Funny. Ursula had never done that to him before. He tried to pull at them, but couldn’t move. Ursula had felt that she must look after him. The tent was part of a campsite which the slugs had constructed to keep everybody warm and safe until they were able to rebuild their home. She was frightened that he would be violent towards her, and was glad that Monkberry had thought to chain him to the bed. “Hello, darling. How lovely to see you,” he found himself saying. Ursula thought she hadn’t quite heard properly. “What did you say?” she asked. “I said, how nice to see you, my dear. Is it Christmas yet? I’m sorry but I don’t remember what happened or where we are.” Ursula wasn’t used to hearing General Jim talk to her – or anybody – as politely as this. “You have been unconscious for three days,” Ursula informed him. “And do you know something, Jim? They’ve been the nicest three days of my life. The slugs defeated our army and you were knocked out by a piano falling from a helicopter onto your head.” She was expecting an angry reply, but felt she ought to be truthful from now on, and not hide her feelings. “What, those nice little slugs? Why would they want to do a thing like that?” asked Moundrot. “I always thought they were such nice chaps, especially their leader, what’s his name... Iago?” “Ergo,” Ursula corrected him. She was flabbergasted. The knock on the head had had quite an effect on Moundrot. Could he have forgotten all that had happened on Christmas Eve? 144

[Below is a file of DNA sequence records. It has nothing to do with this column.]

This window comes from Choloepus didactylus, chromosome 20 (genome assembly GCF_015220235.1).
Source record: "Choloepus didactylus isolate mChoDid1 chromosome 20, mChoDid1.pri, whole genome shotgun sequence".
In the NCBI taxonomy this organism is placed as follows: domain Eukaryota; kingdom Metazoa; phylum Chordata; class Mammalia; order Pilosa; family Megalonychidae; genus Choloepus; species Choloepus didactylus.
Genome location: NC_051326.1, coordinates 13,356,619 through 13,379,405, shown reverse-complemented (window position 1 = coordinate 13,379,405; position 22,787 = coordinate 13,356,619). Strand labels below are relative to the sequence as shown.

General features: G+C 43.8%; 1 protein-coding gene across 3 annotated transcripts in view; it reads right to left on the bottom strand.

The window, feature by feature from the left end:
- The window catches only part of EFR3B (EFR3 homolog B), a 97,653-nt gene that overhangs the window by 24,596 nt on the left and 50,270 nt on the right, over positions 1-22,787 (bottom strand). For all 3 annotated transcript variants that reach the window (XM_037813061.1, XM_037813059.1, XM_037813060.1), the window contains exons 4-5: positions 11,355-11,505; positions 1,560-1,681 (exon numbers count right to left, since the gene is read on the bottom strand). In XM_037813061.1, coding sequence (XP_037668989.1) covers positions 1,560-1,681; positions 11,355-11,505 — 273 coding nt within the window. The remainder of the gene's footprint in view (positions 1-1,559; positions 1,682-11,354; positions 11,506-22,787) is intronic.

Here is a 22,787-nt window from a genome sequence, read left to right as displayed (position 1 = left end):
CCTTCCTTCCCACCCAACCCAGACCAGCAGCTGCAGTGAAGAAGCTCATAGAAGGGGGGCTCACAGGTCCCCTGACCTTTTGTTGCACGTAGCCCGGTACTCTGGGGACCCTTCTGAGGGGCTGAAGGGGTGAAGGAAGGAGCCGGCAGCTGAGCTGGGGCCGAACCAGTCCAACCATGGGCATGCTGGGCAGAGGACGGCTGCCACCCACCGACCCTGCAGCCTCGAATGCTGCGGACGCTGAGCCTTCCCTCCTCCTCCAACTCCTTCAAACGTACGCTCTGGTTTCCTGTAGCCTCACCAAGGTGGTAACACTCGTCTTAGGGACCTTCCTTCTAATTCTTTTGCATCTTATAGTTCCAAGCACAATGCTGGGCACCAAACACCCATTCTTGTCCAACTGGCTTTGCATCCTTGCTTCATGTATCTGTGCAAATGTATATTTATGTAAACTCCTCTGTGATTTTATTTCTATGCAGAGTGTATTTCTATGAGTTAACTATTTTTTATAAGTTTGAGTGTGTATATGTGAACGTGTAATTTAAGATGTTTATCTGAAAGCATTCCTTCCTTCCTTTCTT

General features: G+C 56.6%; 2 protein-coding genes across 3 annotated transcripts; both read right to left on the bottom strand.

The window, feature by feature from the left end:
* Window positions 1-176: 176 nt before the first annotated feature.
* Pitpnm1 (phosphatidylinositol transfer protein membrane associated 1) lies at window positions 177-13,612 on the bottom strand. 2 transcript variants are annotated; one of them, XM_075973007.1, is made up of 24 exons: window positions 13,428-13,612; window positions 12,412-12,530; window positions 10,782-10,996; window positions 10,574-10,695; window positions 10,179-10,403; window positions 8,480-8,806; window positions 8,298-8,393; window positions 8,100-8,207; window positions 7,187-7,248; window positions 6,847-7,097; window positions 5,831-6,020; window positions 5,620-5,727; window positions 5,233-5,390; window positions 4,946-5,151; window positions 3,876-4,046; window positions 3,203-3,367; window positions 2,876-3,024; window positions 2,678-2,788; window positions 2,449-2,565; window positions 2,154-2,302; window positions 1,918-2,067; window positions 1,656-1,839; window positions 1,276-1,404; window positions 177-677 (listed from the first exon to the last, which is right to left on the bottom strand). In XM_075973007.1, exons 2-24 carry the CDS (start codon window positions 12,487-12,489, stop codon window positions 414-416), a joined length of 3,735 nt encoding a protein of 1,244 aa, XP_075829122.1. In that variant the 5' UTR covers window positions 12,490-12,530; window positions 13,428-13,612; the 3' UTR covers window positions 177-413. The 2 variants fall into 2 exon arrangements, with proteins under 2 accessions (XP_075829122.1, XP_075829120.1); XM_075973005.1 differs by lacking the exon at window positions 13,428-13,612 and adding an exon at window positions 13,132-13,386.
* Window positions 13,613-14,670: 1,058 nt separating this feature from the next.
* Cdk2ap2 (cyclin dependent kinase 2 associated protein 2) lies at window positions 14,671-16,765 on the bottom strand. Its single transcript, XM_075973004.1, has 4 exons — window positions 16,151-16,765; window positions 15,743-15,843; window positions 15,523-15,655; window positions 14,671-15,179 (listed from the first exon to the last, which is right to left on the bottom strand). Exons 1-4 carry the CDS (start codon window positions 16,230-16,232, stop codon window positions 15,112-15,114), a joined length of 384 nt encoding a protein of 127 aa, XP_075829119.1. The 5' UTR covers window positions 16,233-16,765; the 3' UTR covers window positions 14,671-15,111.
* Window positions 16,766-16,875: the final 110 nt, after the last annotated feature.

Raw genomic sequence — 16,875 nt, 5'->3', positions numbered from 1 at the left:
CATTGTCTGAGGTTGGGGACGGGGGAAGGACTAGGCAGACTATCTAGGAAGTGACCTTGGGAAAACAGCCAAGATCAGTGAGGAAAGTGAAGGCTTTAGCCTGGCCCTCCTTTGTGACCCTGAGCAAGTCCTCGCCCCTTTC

A free readable copy of Mike Batt’s adventure story for childish grown-ups and grown-up children.